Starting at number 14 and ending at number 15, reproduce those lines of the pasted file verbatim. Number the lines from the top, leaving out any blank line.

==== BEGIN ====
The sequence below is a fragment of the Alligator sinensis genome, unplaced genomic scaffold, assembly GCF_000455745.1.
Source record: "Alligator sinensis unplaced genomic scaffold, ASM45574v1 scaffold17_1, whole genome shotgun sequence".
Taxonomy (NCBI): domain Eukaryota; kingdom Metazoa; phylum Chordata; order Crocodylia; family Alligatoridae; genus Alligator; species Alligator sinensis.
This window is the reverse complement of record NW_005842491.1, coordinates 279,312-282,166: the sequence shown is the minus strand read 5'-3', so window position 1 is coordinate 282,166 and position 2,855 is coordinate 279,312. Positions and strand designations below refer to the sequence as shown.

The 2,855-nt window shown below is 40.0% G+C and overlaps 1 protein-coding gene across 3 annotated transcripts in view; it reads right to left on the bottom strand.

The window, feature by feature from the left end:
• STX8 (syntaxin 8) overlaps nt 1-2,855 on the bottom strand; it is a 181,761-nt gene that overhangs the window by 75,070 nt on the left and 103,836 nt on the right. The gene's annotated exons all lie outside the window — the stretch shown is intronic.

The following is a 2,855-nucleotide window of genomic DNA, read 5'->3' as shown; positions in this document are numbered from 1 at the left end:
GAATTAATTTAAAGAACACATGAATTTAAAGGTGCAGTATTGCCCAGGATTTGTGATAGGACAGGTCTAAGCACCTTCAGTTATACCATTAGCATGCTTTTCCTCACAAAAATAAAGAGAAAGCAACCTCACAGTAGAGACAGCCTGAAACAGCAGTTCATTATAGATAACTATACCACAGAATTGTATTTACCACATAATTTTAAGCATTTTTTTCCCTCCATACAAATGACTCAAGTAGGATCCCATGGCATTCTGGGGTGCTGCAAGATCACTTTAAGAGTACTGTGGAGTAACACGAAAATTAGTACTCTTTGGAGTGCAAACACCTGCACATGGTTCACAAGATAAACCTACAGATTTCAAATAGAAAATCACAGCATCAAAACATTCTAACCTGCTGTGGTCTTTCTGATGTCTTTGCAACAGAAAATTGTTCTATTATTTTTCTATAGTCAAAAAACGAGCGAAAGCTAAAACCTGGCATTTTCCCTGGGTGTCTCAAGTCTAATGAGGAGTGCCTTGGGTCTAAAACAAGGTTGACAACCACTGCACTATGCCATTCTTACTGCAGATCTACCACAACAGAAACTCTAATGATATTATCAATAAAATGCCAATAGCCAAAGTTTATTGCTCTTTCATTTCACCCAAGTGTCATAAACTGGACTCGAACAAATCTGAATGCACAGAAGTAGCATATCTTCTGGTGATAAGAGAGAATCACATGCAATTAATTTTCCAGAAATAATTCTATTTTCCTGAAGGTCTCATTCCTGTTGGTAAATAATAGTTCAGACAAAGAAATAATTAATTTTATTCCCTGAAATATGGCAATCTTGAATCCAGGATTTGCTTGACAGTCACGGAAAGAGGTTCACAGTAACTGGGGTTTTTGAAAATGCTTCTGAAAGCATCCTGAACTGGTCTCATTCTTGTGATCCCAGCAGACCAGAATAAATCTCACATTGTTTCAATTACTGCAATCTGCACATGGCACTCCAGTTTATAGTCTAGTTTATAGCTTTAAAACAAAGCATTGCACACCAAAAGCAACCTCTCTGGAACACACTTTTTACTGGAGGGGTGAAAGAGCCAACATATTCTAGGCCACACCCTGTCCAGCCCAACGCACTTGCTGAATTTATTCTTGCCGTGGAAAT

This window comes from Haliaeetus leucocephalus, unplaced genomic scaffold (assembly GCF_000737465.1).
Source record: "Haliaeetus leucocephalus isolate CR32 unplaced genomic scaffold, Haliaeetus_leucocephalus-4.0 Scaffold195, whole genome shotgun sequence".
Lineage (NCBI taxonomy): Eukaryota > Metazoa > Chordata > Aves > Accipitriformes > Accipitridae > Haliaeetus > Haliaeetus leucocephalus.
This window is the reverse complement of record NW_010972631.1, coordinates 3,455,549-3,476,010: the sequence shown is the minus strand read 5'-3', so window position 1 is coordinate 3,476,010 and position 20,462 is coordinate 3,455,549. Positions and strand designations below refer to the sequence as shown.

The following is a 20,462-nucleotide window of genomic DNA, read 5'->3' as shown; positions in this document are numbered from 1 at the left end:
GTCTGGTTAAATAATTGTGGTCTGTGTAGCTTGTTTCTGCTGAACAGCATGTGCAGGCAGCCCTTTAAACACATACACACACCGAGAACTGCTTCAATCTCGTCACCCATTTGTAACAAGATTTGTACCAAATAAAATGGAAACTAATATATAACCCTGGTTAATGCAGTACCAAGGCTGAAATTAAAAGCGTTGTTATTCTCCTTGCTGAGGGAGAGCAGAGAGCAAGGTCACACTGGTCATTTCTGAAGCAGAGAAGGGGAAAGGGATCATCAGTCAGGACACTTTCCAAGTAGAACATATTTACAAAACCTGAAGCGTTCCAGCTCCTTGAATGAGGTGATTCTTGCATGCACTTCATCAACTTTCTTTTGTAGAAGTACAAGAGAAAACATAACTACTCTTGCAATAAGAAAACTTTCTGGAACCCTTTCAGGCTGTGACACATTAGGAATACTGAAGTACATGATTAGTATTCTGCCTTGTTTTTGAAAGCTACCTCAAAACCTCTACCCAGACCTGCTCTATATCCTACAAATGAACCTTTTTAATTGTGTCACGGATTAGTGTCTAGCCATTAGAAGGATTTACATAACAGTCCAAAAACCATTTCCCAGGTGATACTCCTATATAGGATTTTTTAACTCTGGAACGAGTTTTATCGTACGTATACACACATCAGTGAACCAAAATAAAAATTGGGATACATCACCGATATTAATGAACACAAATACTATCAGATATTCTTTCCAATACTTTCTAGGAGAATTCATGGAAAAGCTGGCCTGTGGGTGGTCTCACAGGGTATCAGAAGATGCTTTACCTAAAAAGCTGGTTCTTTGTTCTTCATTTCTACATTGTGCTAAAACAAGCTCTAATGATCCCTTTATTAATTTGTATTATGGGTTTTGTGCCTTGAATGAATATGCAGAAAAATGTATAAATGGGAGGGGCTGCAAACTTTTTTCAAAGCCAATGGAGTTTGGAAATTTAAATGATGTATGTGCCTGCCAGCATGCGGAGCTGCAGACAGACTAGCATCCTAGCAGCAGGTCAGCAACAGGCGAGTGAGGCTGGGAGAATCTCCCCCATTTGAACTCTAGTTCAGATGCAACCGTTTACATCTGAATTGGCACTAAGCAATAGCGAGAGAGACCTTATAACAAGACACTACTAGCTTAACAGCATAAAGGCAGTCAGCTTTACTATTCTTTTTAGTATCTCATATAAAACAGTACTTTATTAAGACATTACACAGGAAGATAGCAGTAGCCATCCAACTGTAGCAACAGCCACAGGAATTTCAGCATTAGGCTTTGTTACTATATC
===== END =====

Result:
The following is a 20,462-nucleotide window of genomic DNA, read 5'->3' as shown; positions in this document are numbered from 1 at the left end:
GTCTGGTTAAATAATTGTGGTCTGTGTAGCTTGTTTCTGCTGAACAGCATGTGCAGGCAGCCCTTTAAACACATACACACACCGAGAACTGCTTCAATCTCGTCACCCATTTGTAACAAGATTTGTACCAAATAAAATGGAAACTAATATATAACCCTGGTTAATGCAGTACCAAGGCTGAAATTAAAAGCGTTGTTATTCTCCTTGCTGAGGGAGAGCAGAGAGCAAGGTCACACTGGTCATTTCTGAAGCAGAGAAGGGGAAAGGGATCATCAGTCAGGACACTTTCCAAGTAGAACATATTTACAAAACCTGAAGCGTTCCAGCTCCTTGAATGAGGTGATTCTTGCATGCACTTCATCAACTTTCTTTTGTAGAAGTACAAGAGAAAACATAACTACTCTTGCAATAAGAAAACTTTCTGGAACCCTTTCAGGCTGTGACACATTAGGAATACTGAAGTACATGATTAGTATTCTGCCTTGTTTTTGAAAGCTACCTCAAAACCTCTACCCAGACCTGCTCTATATCCTACAAATGAACCTTTTTAATTGTGTCACGGATTAGTGTCTAGCCATTAGAAGGATTTACATAACAGTCCAAAAACCATTTCCCAGGTGATACTCCTATATAGGATTTTTTAACTCTGGAACGAGTTTTATCGTACGTATACACACATCAGTGAACCAAAATAAAAATTGGGATACATCACCGATATTAATGAACACAAATACTATCAGATATTCTTTCCAATACTTTCTAGGAGAATTCATGGAAAAGCTGGCCTGTGGGTGGTCTCACAGGGTATCAGAAGATGCTTTACCTAAAAAGCTGGTTCTTTGTTCTTCATTTCTACATTGTGCTAAAACAAGCTCTAATGATCCCTTTATTAATTTGTATTATGGGTTTTGTGCCTTGAATGAATATGCAGAAAAATGTATAAATGGGAGGGGCTGCAAACTTTTTTCAAAGCCAATGGAGTTTGGAAATTTAAATGATGTATGTGCCTGCCAGCATGCGGAGCTGCAGACAGACTAGCATCCTAGCAGCAGGTCAGCAACAGGCGAGTGAGGCTGGGAGAATCTCCCCCATTTGAACTCTAGTTCAGATGCAACCGTTTACATCTGAATTGGCACTAAGCAATAGCGAGAGAGACCTTATAACAAGACACTACTAGCTTAACAGCATAAAGGCAGTCAGCTTTACTATTCTTTTTAGTATCTCATATAAAACAGTACTTTATTAAGACATTACACAGGAAGATAGCAGTAGCCATCCAACTGTAGCAACAGCCACAGGAATTTCAGCATTAGGCTTTGTTACTATATC